by Carmelo Lodato and Patrizia Ribino (ICAR-CNR)

Vitreoretinal diseases are widespread and on the rise. These pathologies can cause the degeneration of parts of the retina, and in particular of the macula. The visual perception, compromised by these ocular pathologies, can be improved with our non-therapeutic corrective technology, incorporated into a display device, which is viewed by the user in binocular vision.

We are developing a technology [1] that improves binocular vision in people suffering from eye dysfunctions that cause the perception of defects in various portions of the visual field, in central or peripheral vision, when the user looks at a video played on a display device, as shown in Figure 1.

Figure 1: A possible implementation of the technology:  A computer helps a user with distorted vision to read a book by improving their visual perception.
Figure 1: A possible implementation of the technology:  A computer helps a user with
distorted vision to read a book by improving their visual perception.

This type of disorder can derive, for example, from vitreoretinal diseases of diverse origins or traumas. Some ocular pathologies such as macular senile degenerations (AMD) are very widespread, especially in older adults. These pathologies can cause visual defects in various areas of the visual field and often compromise the central vision. For example, a person suffering from AMD might see a portion of an image as distorted or blurred, and, in especially severe cases, the perceived image may be partially deprived of visual information.

Therapeutic or non-therapeutic remedies are available. Therapeutic approaches are often invasive, and have a reduced success rate if not promptly performed. Conversely, non-therapeutic approaches may include vision aids that can improve vision without intervening in their physiological causes. Magnifiers or projectors, which improve vision by enlarging an image, are common vision aids for some daily activities, such as reading. Other more sophisticated solutions try to approach visual distortion issues [2, 3].

Our method uses techniques of 3D visualisation, eye tracking, and image processing (see Figure 2). It uses two corrective schemes, one for each eye, containing digital filters configured according to the visual defects of the user. Each corrective scheme is customised defining shape, size, and position of the image portions affected by defects. Moreover, sets of digital filters are associated with the portions of the image mentioned above to obtain various local effects. The binocular vision is improved by appropriately applying the corrective schemes to the video frames to be conveyed to the user’s eyes.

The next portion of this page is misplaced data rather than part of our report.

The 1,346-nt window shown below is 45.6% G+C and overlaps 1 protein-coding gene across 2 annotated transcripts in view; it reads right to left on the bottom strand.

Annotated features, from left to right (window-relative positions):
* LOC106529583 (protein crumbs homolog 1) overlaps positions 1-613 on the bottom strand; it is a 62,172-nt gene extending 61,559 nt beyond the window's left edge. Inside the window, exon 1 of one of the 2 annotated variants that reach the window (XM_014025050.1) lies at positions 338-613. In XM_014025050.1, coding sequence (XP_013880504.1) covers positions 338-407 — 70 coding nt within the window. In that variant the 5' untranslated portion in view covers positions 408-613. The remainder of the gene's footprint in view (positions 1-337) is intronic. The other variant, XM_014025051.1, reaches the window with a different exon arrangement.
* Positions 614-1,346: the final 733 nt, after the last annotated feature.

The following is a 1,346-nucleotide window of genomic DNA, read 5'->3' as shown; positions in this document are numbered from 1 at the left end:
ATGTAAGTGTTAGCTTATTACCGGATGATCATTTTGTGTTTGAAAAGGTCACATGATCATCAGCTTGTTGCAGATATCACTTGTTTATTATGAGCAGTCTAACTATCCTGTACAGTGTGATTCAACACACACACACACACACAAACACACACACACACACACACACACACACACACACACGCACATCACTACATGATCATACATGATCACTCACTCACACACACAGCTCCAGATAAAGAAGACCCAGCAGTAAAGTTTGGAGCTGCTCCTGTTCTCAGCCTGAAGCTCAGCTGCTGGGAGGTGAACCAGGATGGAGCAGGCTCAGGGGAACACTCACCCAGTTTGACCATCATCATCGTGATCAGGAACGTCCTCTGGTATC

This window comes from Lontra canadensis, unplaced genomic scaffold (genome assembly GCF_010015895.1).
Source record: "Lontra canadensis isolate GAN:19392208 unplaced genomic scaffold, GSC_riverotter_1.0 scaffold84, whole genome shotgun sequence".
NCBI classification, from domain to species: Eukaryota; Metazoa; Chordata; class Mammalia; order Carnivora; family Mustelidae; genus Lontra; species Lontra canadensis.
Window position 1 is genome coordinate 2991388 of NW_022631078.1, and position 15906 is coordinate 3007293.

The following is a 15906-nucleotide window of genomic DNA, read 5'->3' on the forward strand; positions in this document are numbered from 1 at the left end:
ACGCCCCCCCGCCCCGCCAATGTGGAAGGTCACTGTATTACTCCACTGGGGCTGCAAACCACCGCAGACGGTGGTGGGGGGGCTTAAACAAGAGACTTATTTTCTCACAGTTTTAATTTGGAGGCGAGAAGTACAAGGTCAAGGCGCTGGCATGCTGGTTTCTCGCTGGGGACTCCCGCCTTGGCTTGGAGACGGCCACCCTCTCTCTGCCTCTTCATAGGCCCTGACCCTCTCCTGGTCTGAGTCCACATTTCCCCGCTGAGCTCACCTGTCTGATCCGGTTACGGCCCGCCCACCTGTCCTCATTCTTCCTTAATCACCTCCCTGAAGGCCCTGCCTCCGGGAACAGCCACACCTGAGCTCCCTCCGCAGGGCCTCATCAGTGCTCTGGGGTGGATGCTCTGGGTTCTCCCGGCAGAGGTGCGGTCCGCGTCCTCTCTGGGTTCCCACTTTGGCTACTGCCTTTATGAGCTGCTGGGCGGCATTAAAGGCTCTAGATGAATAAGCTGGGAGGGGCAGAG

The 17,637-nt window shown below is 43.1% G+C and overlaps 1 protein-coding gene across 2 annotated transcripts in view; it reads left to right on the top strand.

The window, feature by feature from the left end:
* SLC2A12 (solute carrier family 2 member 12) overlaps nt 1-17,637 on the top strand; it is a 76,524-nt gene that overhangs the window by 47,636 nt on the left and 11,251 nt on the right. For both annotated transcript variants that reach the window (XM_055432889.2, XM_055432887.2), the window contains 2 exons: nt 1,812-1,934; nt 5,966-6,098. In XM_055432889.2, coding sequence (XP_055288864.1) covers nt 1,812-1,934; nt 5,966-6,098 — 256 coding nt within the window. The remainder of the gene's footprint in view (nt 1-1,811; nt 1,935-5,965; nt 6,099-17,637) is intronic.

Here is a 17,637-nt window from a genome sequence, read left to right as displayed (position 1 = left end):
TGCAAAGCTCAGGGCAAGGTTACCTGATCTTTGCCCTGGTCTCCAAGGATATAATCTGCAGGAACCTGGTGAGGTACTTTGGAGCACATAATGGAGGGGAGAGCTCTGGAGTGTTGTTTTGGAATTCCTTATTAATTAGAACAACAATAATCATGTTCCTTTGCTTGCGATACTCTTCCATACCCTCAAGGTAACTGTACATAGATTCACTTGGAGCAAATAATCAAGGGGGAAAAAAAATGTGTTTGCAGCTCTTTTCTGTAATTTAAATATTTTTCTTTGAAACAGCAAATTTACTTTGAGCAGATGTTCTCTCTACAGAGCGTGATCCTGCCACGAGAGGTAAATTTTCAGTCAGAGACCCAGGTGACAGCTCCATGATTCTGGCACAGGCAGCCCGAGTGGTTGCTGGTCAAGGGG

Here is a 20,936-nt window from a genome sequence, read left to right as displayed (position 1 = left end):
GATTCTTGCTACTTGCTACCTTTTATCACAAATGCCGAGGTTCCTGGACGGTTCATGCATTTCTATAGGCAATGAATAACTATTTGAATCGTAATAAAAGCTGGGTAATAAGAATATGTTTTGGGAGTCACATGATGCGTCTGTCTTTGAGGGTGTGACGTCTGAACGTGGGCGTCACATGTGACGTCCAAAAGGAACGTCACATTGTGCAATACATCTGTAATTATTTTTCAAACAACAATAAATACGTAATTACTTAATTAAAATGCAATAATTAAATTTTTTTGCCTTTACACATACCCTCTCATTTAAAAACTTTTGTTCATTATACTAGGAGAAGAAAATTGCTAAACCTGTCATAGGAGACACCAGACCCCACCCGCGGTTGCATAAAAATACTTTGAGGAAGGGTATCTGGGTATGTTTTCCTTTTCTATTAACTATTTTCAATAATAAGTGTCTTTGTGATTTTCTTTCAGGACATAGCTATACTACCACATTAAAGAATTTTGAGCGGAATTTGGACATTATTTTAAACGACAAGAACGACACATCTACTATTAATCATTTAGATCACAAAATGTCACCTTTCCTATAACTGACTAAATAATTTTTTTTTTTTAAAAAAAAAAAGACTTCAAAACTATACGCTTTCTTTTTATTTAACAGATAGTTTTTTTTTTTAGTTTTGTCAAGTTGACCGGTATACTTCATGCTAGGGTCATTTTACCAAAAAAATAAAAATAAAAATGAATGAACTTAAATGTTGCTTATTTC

Figure 2: An informal representation of the main system components.Figure 2: An informal representation of the main system components.

A corrector device transforms an input video stream, coming from a video source, in two distinct flows applying the respective corrective scheme to each frame of the input stream. Each corrective scheme is applied in a dynamic mode congruently to the instantaneous variations of the visual fixation point and the position of the head revealed by the eye tracking system. A stereoscopic or autostereoscopic system, therefore, allows each video flow to be conveyed to the corresponding eye.

This solution can significantly improve quality of life, reducing the impact of the social costs and loss of productivity typically associated with this type of disorder. This is especially true for older people for whom even partial recovery of some daily activities in binocular vision could be of utmost importance. It is a non-invasive solution, and it allows the correct binocular visual perception even when more defects are localised in corresponding retinal points, providing that the visual impairment does not involve a loss of information. The technology can also significantly improve vision in the case of a loss of information, provided that the loss of information relates to non-corresponding retinal points.

The technology could be incorporated into vision aids consisting of an apparatus connected to a CCTV such as a magnifier for close up viewing, distance viewing and self-viewing, or  in other devices that are connected to a television signal receiver or a computer’s video output and provide vision aids for watching TV or using a computer. Other embodiments can give support for diagnosis and for monitoring the progression of the disease.

References:
[1] C. Lodato, P. Ribino. “Method for modifying at least one frame video of a digital video stream to be displayed on a displaying area and related system”, International patent Application No. PCT/IT2017/000089.
[2] Kohn et al. “Characterization and correction of macular distortion” US Patent No. 8,708,495. Apr. 29, 2014
[3 Dalal et al. “Central vision impairment compensation” US Patent No. 2014/0210970. Jul. 31, 2014.

Please contact:
Carmelo Lodato, ICAR-CNR, Italy
+39 091 8031065
This email address is being protected from spambots. You need JavaScript enabled to view it.

Next issue: July 2018
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